SINGAPORE – The Hyundai Ioniq 5 electric crossover has been crowned Straits Times Car of the Year 2023 – the first Hyundai to win the coveted title and the second South Korean model since the Kia Stinger received the honours in 2018.
The fact that the Ioniq 5 is the first car in four decades to be assembled in Singapore has nothing to do with it being picked. As always, contenders are put through a rigorous judging process and scoring matrix.
Only all-new models launched by authorised agents in the 12 months between mid-November 2022 and mid-November 2023 were considered. Around 40 cars were rounded up, with nine contenders making the final cut.
A panel of 12 judges with a combined road-testing experience of 250 years sat through three rounds of deliberations before arriving at a shortlist. The finalists were then put through a point-based voting system which gauged nine crucial attributes of each car.
Like in 2022, the categories of practicality and value for money have a higher weightage than the other seven attributes, namely performance, handling, ride quality, build quality, efficiency, styling and X-factor (an intangible quality which sets a car apart).
But unlike last year, the 2023 victor is a clear winner with 399 points – 40.5 points ahead of the runner-up, the Toyota Vellfire hybrid luxury multi-seater.
The Hyundai Ioniq 5 scored especially well for value for money and styling, and more than decently for the other attributes except for performance and handling.
The BYD Seal, an electric saloon, clinched the No. 3 point, ceding to the Vellfire by only 1.5 points, and beating the fourth-placed Lotus Eletre – an electric performance sport utility vehicle (SUV) – by just seven points.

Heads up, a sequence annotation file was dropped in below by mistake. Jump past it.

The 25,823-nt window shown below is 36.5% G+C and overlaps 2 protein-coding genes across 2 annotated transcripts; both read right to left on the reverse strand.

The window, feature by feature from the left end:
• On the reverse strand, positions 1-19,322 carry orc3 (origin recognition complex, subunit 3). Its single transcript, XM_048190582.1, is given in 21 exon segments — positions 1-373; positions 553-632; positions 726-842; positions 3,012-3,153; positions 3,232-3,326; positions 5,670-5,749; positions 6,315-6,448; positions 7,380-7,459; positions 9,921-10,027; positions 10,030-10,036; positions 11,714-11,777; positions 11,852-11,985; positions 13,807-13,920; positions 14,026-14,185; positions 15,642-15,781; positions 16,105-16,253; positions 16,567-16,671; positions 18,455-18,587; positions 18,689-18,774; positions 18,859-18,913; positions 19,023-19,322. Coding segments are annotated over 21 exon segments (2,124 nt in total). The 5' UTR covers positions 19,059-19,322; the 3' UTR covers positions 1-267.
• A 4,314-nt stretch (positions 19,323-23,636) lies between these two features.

It is easy to see why the Ioniq 5 is such a strong winner.
The mid-sized car offers plenty of space with its 3,000mm wheelbase and 527-litre boot. It is chock-full of useful features, many of which can be accessible on the mobile phone as well as the car’s logical, crisp and well-laid-out infotainment system.
Instead of overly clever functions which consumers hardly use, the Ioniq 5 has sensible ones such as rear seats which can slide forward to free up more stowage, easy-to-fold rear seat backs and a hands-free powered tailgate.
And starting at $182,800, it is among the least costly electric vehicles (EVs) in town. In fact, it costs less than some non-electric equivalents.
One of the judges, freelance writer Lynn Tan, described it as an “all-rounder of a car”.
“I love the Hyundai Ioniq 5’s retro-futuristic look and how incredibly practical it is,” she said. “It is one of very few cars whose centre console can fit a medium-sized handbag. It doesn’t hurt that it is assembled in Singapore, so we can all share in that proud parent moment.”
Dr Kong Yongyao, another panellist and a frequent contributor to these motoring pages, called the Hyundai “a resounding triumph of imagination, ambition and execution”.
“It’s a big box with big windows and is great in every regard,” he said. “If I could give it a 10 for X-factor, I would. It does phenomenally well in many intangibles that are not fully represented on the score sheet.”
Christopher Tan, journalist, The Straits Times
Lee Nian Tjoe, journalist, The Straits Times
Andre Lam, dentist
Lynn Tan, freelance writer
Edric Pan, lawyer
Shreejit Changaroth, engineer
Lionel Seah, freelance writer
Kong Yongyao, neurologist
Toh Yong Chuan, journalist, The Straits Times
Chong Jun Liang, photojournalist, The Straits Times
Sarjeet Singh, lawyer
Wong Kai Yi, communications officer
Source: [The Straits Times] © SPH Media Limited. Permission required for reproduction.